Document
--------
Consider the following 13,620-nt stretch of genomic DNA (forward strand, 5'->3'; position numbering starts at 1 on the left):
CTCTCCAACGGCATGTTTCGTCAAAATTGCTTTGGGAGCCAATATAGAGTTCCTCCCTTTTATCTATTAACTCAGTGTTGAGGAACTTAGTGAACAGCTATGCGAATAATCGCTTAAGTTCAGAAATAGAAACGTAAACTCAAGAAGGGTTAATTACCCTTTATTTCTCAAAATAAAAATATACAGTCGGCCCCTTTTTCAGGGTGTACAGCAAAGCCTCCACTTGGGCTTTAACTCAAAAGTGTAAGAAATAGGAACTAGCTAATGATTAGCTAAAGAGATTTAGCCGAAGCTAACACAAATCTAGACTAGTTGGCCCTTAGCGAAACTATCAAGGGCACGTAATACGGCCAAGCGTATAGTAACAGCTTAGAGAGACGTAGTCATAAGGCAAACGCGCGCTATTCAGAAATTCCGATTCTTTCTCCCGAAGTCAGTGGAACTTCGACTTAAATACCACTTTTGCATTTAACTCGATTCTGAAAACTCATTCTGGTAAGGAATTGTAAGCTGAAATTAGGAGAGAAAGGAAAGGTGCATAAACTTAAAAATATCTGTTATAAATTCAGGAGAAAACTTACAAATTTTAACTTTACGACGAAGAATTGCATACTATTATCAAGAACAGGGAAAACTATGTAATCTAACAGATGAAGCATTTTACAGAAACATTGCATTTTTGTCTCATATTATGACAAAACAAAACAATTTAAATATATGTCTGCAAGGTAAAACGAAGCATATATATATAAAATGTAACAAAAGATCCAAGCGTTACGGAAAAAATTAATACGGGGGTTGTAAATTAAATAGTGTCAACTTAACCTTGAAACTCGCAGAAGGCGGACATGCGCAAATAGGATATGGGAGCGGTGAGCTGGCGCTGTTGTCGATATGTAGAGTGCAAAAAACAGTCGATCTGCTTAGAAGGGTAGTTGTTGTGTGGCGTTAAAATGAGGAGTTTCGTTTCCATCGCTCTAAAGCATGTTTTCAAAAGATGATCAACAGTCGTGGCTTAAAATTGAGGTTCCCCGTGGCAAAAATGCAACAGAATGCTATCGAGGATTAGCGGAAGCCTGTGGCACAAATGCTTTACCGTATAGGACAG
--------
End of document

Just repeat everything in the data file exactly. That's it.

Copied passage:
Consider the following 13,620-nt stretch of genomic DNA (forward strand, 5'->3'; position numbering starts at 1 on the left):
CTCTCCAACGGCATGTTTCGTCAAAATTGCTTTGGGAGCCAATATAGAGTTCCTCCCTTTTATCTATTAACTCAGTGTTGAGGAACTTAGTGAACAGCTATGCGAATAATCGCTTAAGTTCAGAAATAGAAACGTAAACTCAAGAAGGGTTAATTACCCTTTATTTCTCAAAATAAAAATATACAGTCGGCCCCTTTTTCAGGGTGTACAGCAAAGCCTCCACTTGGGCTTTAACTCAAAAGTGTAAGAAATAGGAACTAGCTAATGATTAGCTAAAGAGATTTAGCCGAAGCTAACACAAATCTAGACTAGTTGGCCCTTAGCGAAACTATCAAGGGCACGTAATACGGCCAAGCGTATAGTAACAGCTTAGAGAGACGTAGTCATAAGGCAAACGCGCGCTATTCAGAAATTCCGATTCTTTCTCCCGAAGTCAGTGGAACTTCGACTTAAATACCACTTTTGCATTTAACTCGATTCTGAAAACTCATTCTGGTAAGGAATTGTAAGCTGAAATTAGGAGAGAAAGGAAAGGTGCATAAACTTAAAAATATCTGTTATAAATTCAGGAGAAAACTTACAAATTTTAACTTTACGACGAAGAATTGCATACTATTATCAAGAACAGGGAAAACTATGTAATCTAACAGATGAAGCATTTTACAGAAACATTGCATTTTTGTCTCATATTATGACAAAACAAAACAATTTAAATATATGTCTGCAAGGTAAAACGAAGCATATATATATAAAATGTAACAAAAGATCCAAGCGTTACGGAAAAAATTAATACGGGGGTTGTAAATTAAATAGTGTCAACTTAACCTTGAAACTCGCAGAAGGCGGACATGCGCAAATAGGATATGGGAGCGGTGAGCTGGCGCTGTTGTCGATATGTAGAGTGCAAAAAACAGTCGATCTGCTTAGAAGGGTAGTTGTTGTGTGGCGTTAAAATGAGGAGTTTCGTTTCCATCGCTCTAAAGCATGTTTTCAAAAGATGATCAACAGTCGTGGCTTAAAATTGAGGTTCCCCGTGGCAAAAATGCAACAGAATGCTATCGAGGATTAGCGGAAGCCTGTGGCACAAATGCTTTACCGTATAGGACAG